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3 things we learned from Croatia's 1-1 draw with Italy

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Croatia and Italy played out an unspectacular draw in Euro 2016 qualifying on Friday.

Claudio Villa/Getty Images

Croatia and Italy played out a 1-1 draw in Euro 2016 qualifying behind closed doors in Split on Friday. Croatia took the lead early through Mario Mandžukić, only for Antonio Candreva to equalise later in the first half. The second period was a pretty boring affair, with goalscoring chances few and far between.

Italy could hardly have made a worse start to the match than when Astori made a clumsy intervention on Darijo Srna in the penalty area in the opening exchanges. Fortunately for the Azzurri, Mario Mandžukić's subsequently spot-kick was poor, and comfortably saved by a diving Gianluigi Buffon.

However, their luck didn't last long, and ran out in the 11th minute in a remarkable sequence of play. Italy attacker Stephan El Shaarawy scored a goal (that replays showed to be legal) and ran away to celebrate, only for it to be ruled out as offside. Croatia resumed play quickly, and capitalized on Italy's defensive disorganisation to score through Mandžukić on the counter-attack seconds later.

Italy were initially slow to react to the early blow, though they began to improve as the half wore on. A couple of Andrea Pirlo free-kicks had Croatia's defence scrambling, before El Shaarawy chipped a shot straight into the arms of goalkeeper Danijel Subašić from point-blank range.

Eventually they did get a break, when Mandžukić handled in the area 10 minutes before halftime, prompting the referee to award the second penalty of the match. Antonio Candreva had the nerve to tease a panenka over the stricken Subašić to level the match.

It stayed that way through to the halftime whistle and into the second half with very little of note occurring. The tempo of the match had dropped completely, with Italy seeing more of the possession but struggling to do anything with it. Andrea Pirlo took an optimistic shot on goal with just over 20 minutes left, though it narrowly cleared the crossbar. His teammate Marco Parolo had an even better opportunity a few minutes later, though fired right at the keeper.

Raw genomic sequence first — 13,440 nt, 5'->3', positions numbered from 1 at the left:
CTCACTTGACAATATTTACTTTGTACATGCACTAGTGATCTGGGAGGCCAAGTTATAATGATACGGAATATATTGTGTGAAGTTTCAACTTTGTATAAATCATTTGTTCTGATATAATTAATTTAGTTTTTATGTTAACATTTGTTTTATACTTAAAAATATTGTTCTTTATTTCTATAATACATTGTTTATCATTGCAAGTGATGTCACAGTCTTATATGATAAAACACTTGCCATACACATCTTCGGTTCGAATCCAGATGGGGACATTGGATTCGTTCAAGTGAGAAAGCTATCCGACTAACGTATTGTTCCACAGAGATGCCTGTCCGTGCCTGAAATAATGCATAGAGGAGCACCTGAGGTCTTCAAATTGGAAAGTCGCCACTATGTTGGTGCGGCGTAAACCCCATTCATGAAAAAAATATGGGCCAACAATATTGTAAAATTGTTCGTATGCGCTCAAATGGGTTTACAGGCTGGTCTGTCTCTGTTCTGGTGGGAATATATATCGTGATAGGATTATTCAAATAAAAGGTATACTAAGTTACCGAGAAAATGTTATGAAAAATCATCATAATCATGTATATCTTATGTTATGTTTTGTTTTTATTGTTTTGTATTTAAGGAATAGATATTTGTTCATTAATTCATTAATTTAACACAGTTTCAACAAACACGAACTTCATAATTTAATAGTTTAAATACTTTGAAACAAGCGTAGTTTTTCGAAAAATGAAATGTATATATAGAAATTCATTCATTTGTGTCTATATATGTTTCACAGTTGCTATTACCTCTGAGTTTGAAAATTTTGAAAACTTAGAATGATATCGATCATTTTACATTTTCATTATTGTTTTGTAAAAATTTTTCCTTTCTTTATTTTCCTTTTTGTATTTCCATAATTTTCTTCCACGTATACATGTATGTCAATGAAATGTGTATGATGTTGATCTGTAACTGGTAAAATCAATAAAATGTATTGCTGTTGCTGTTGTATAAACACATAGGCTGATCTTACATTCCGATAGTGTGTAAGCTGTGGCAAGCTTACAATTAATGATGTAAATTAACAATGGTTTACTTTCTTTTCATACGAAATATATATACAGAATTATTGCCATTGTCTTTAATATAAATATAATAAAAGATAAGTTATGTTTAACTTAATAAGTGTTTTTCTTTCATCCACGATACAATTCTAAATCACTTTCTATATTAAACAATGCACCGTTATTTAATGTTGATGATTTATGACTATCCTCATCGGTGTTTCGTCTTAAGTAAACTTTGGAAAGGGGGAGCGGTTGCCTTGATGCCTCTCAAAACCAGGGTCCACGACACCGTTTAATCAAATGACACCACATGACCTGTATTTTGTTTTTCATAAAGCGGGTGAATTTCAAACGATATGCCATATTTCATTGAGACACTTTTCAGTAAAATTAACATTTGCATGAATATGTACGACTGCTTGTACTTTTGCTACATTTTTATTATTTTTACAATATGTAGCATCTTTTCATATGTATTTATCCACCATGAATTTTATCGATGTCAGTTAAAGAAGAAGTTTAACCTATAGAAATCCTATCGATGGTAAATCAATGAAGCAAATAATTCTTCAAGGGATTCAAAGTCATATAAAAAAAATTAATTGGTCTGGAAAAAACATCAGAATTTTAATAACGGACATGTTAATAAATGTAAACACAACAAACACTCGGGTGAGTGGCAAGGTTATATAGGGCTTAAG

Croatia captain Srna was sent off for a second bookable offence in the last minute of normal time, but it was too late for Italy to capitalize.

Croatia: Subašić; Pranjić (Vrsaljko 72'), Srna, Schildenfeld, Vida, Srna; Brozović, Rakitić; Olić (Rebić 46'), Kovačić (Leovac 90+2'), Perišić; Mandžukić.

Goals: Mandžukić (11').

Red cards: Srna (90').

Italy: Buffon (Sirigu 46'); Darmian, Astori, Bonucci, De Silvestri (De Sciglio 27'); Marchisio, Pirlo, Parolo; El Shaarawy (Ranocchia 80'), Pellè, Candreva.

Goals: Candreva (pen. 36').

3 Things

1. Neither side seemed too bothered

After a fairly energetic first half, the second period of this match was notable only because barely anything at all happened. Italy generally had a stranglehold on the game, but their play was too slow to cause Croatia too many concerns in front of goal. Having to play at this stage in the season surely can't help, but it was another turgid performance from the Azzurri, who have now drawn three games in a row. Croatia, meanwhile, will probably be rather happier -- they stay top of the group with this draw, even if they didn't perform too well in the second half.

2. Italy's first half defending left a lot to be desired

Despite the hackneyed clichés of the strength of the Italian defence, the Azzurri back line in this match left a lot to be desired. Croatia's opener was a freak occurrence, but it was far from the only occasion in the match in which Italy looked vulnerable. The absence of Giorgio Chiellini told with Davide Astori giving away a silly penalty, but they looked especially weak down the flanks; even Matteo Darmian, who has looked one of Italy's best players in recent times, struggled against Croatia's right winger Ivan Perišić. Antonio Conte could well be tempted to revert to his back three on their first-half showing.

3. Ivan Rakitić was good again

We've known for a while that Ivan Rakitić is good, but it's only this season that we've got to see how good. The answer is very. Hot on the heels of scoring a crucial goal in Barcelona's Champions League final victory over Juventus, the midfield maestro was back to haunt Gianluigi Buffon and Leonardo Bonucci in a typically dynamic performance in the center of midfield. Pretty much all of Croatia's play went through him, and it was telling that he provided the assist for their opener. He looked a little suspect defensively in an unusually deep role, but going forward he was invariably a threat.